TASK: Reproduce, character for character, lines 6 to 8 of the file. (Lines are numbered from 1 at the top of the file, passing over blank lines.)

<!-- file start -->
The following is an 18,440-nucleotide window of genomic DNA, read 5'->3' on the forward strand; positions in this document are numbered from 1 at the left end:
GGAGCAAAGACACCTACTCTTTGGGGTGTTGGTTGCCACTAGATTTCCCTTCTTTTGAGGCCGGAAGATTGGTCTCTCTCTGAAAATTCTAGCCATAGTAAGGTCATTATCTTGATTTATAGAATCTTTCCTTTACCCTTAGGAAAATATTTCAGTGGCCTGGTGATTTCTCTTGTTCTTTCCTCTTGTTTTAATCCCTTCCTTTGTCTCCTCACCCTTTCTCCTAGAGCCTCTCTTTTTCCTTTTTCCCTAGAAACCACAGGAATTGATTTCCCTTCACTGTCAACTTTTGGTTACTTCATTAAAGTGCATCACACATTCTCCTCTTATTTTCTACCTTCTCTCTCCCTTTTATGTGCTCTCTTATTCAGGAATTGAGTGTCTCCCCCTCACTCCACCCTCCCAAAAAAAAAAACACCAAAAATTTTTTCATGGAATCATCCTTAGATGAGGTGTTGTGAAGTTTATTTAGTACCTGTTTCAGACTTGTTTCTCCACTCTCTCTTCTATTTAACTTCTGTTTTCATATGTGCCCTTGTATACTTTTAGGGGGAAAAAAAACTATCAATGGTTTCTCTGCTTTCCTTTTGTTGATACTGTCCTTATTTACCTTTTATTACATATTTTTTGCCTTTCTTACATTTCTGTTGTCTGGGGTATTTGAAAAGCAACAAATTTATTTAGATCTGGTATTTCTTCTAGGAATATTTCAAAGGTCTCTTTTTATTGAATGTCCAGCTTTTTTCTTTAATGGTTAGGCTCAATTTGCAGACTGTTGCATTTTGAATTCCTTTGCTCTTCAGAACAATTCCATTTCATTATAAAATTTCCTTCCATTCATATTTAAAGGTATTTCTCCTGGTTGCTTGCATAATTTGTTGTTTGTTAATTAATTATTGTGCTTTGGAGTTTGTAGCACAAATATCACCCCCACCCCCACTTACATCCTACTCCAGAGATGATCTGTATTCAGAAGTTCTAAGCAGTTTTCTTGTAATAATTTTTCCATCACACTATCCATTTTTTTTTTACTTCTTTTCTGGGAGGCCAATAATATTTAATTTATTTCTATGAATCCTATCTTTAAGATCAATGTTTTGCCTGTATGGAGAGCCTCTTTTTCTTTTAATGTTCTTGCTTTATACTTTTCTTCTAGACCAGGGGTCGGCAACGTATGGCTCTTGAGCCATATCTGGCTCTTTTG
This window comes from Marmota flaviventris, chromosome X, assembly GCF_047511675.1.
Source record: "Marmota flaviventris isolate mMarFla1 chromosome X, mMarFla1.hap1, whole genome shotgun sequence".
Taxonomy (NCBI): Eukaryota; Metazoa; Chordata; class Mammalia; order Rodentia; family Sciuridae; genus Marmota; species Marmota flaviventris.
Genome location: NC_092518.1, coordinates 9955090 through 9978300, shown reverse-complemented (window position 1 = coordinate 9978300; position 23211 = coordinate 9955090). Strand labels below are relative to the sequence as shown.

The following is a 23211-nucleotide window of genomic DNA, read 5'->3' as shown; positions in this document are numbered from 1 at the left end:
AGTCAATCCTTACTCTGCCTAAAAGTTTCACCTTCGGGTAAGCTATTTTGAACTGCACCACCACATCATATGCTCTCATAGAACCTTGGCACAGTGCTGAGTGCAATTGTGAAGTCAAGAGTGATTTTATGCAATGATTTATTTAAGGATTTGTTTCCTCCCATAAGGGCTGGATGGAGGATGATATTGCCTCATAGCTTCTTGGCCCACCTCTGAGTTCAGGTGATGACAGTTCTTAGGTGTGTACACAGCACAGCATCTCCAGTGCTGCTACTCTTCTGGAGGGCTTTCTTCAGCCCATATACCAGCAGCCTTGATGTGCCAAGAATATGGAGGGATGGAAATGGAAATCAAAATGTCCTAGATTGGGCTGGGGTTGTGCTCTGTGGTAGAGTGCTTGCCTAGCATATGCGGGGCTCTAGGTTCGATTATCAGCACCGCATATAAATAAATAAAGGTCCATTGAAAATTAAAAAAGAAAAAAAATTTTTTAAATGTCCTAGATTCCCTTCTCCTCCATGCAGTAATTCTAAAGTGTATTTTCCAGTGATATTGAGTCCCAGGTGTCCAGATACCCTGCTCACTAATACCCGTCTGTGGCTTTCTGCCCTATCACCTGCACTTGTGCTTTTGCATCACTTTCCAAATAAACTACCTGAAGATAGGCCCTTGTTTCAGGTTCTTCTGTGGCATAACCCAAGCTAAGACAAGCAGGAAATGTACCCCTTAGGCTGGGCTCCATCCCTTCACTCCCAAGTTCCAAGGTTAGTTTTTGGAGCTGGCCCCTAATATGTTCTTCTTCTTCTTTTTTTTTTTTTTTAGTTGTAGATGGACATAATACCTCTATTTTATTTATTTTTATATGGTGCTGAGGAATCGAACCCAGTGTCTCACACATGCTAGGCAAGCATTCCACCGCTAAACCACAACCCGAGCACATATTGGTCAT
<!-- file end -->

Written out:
Genome location: NC_092518.1, coordinates 9955090 through 9978300, shown reverse-complemented (window position 1 = coordinate 9978300; position 23211 = coordinate 9955090). Strand labels below are relative to the sequence as shown.

The following is a 23211-nucleotide window of genomic DNA, read 5'->3' as shown; positions in this document are numbered from 1 at the left end:
AGTCAATCCTTACTCTGCCTAAAAGTTTCACCTTCGGGTAAGCTATTTTGAACTGCACCACCACATCATATGCTCTCATAGAACCTTGGCACAGTGCTGAGTGCAATTGTGAAGTCAAGAGTGATTTTATGCAATGATTTATTTAAGGATTTGTTTCCTCCCATAAGGGCTGGATGGAGGATGATATTGCCTCATAGCTTCTTGGCCCACCTCTGAGTTCAGGTGATGACAGTTCTTAGGTGTGTACACAGCACAGCATCTCCAGTGCTGCTACTCTTCTGGAGGGCTTTCTTCAGCCCATATACCAGCAGCCTTGATGTGCCAAGAATATGGAGGGATGGAAATGGAAATCAAAATGTCCTAGATTGGGCTGGGGTTGTGCTCTGTGGTAGAGTGCTTGCCTAGCATATGCGGGGCTCTAGGTTCGATTATCAGCACCGCATATAAATAAATAAAGGTCCATTGAAAATTAAAAAAGAAAAAAAATTTTTTAAATGTCCTAGATTCCCTTCTCCTCCATGCAGTAATTCTAAAGTGTATTTTCCAGTGATATTGAGTCCCAGGTGTCCAGATACCCTGCTCACTAATACCCGTCTGTGGCTTTCTGCCCTATCACCTGCACTTGTGCTTTTGCATCACTTTCCAAATAAACTACCTGAAGATAGGCCCTTGTTTCAGGTTCTTCTGTGGCATAACCCAAGCTAAGACAAGCAGGAAATGTACCCCTTAGGCTGGGCTCCATCCCTTCACTCCCAAGTTCCAAGGTTAGTTTTTGGAGCTGGCCCCTAATATGTTCTTCTTCTTCTTTTTTTTTTTTTTTAGTTGTAGATGGACATAATACCTCTATTTTATTTATTTTTATATGGTGCTGAGGAATCGAACCCAGTGTCTCACACATGCTAGGCAAGCATTCCACCGCTAAACCACAACCCGAGCACATATTGGTCAT